A Brief Pictorial History of Diamonds

And their journey from formation to discovery

The story of a diamond is as transparent as it’s ever been in human history. Ironically, there is still a lot of mystery and allure into what makes a diamond, a diamond, and how we got to where we are today. Furthermore, with the popularity of lab-grown diamonds and diamond simulant alternatives on the rise, it is worth taking a look at how remarkable the history of diamonds truly is.

So, what is a diamond?

Diamond is an allotrope of carbon in the purest, crystalline form of the element, formed over 3 billion years ago in the Earth’s mantle under extreme pressure and temperature. It is usually brought to the Earth’s surface through centuries of volcanic activity.

It is an extremely inert (non-reactive) material and will not change shape, or physical properties even in a thousand years. No acid or solvent can dissolve it. But heated to above 1,800°C, it can turn black and turn to graphite, because it is after all, carbon.

Diamond crystals were first found in southern India almost 4000 years ago. Being rare and difficult to mine, they were relatively expensive even during those times and continued to be desirable objects right up to the Middle Ages and remained throughout history the purview of only the wealthy and Royalty. After the discovery of the first diamonds in S.Africa in 1861, mining started in a big way and diamonds have since become affordable and available to everyone.

This is a brief history of diamonds in a enjoyable pictorial presentation. 

Earth’s Formation 4 billion years ago | Facets Singapore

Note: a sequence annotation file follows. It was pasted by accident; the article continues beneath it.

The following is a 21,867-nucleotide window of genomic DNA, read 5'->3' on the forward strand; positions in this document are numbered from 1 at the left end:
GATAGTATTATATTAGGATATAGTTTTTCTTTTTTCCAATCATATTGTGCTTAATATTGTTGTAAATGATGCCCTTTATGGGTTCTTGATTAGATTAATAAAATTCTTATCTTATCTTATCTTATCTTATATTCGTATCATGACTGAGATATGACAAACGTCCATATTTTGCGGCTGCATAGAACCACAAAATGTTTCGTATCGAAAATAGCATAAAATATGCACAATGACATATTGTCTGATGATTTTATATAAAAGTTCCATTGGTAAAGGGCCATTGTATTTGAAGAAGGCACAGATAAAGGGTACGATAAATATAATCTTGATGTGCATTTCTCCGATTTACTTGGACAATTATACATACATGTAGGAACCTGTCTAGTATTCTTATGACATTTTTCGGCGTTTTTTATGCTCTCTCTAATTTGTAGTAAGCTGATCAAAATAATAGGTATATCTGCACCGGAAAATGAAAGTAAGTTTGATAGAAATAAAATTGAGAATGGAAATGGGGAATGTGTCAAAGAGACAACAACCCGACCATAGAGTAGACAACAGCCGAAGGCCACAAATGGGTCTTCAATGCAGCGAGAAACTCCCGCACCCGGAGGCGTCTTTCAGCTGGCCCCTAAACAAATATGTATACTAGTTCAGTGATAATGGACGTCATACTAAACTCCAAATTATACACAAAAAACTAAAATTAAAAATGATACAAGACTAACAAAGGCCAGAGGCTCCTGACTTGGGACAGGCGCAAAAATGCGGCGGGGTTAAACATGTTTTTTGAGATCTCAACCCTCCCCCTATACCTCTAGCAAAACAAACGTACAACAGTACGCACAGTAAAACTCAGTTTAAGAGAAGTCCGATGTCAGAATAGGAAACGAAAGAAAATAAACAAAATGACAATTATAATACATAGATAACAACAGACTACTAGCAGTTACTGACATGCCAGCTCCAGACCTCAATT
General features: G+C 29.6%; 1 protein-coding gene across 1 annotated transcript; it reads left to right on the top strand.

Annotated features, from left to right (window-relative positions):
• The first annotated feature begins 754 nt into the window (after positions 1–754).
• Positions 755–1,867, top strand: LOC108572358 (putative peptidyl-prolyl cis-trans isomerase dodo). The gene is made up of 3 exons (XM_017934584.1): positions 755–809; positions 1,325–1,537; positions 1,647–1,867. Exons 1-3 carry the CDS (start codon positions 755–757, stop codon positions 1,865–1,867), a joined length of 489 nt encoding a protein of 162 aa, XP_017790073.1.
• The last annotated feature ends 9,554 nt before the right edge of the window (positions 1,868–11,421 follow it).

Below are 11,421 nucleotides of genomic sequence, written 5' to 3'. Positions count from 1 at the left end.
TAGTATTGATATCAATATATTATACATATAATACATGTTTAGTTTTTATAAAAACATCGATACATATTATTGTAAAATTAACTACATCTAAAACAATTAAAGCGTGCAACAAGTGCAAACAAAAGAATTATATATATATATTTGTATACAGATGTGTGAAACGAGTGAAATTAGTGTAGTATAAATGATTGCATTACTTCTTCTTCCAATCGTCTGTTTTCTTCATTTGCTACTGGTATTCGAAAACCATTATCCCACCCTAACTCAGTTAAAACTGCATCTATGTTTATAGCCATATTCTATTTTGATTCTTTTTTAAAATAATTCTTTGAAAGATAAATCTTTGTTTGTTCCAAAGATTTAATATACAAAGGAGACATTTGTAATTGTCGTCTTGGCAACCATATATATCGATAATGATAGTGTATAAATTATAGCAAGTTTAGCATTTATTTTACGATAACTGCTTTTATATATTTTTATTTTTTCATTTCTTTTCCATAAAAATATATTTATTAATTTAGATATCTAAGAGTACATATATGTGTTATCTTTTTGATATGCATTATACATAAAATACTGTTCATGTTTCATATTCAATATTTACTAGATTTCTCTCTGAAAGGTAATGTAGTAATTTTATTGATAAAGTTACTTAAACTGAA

Earth’s Formation

It all begins approximately 4.5 Billion years ago, during Earth’s formation.

 

 

Diamond Formation | Facets Singapore

Diamond Formation

Carbon crystallises into diamonds 200 miles below the Earth’s surface under extreme heat and pressure.

 

 

Volcanic Eruptions | Facets Singapore

Volcanic Eruptions

Volcanic pipes are deep, narrow cones of solidified magma, composed of kimberlite or lamproites.

 

 

Surfacing of diamonds | Facets Singapore

Surfacing

Diamond-bearing rocks are carried from the mantle (interior) of Earth’s surface by deep-origin volcanic eruptions.

 

Alluvial Deposits of diamonds | Facets Singapore

Alluvial Deposits

Diamond accumulates on Earth’s surface due to water or wind action. These are alluvial deposits.

  

        See Also: Where do diamonds really come from?

 

First Diamond Discovery | Facets Singapore

Diamond Discovery

In 800 BC, the first alluvial deposits were discovered in the riverbanks of southern India, the first discovery of diamond.

 

Myths and Beliefs of diamonds

Myths and Beliefs

Diamonds were surrounded by myths and superstitions and were used to ward of evil or wrong medicinal practices.

 

Traditional diamond weighing | Facets Singapore

Trading

Later, diamonds were used in trade, in exchange of spices and goods and were also used in jewellery for the Royals in India.

 

Diamond Engagement Ring | Facets SingaporeDiamond Engagement Ring

In 1477, for the first time ever, Archduke Maximilian of Austria proposed with a diamond engagement ring to a Hungarian Princess.

 

Hope Diamond | Facets Singapore

Hope Diamond

In 1631, The ‘Hope’ diamond carried a big historical myth that it brought bad luck to those who possessed it.

Kohinoor Diamond | Facets Singapore

Kohinoor Diamond

In 1852, the ‘Kohinoor’ diamond was re-cut and embellished in Queen Victoria’s crown. This triggered the diamond rush in the world.

 

Diamond Mining in South Africa | Facets Singapore

Mining

Mining in large scale began in 1860 and continental Africa became the largest source of diamonds in the world.

 

Diamonds - A symbol of luxury | Facets Singapore

A symbol of luxury

Circa 1948, DeBeers launches the world renown ‘A Diamond is Forever’ Campaign. The diamond jewellery business was never the same again.

 

Diamonds are Forever | Facets Singapore

Diamonds are Forever

It has taken billions of years to reach where we are today. The love, purity and uniqueness associated with diamonds, however, lasts forever.

 

Did you enjoy this quick lesson? We love teaching people about diamonds, so don’t hesitate to get in touch with us!

 

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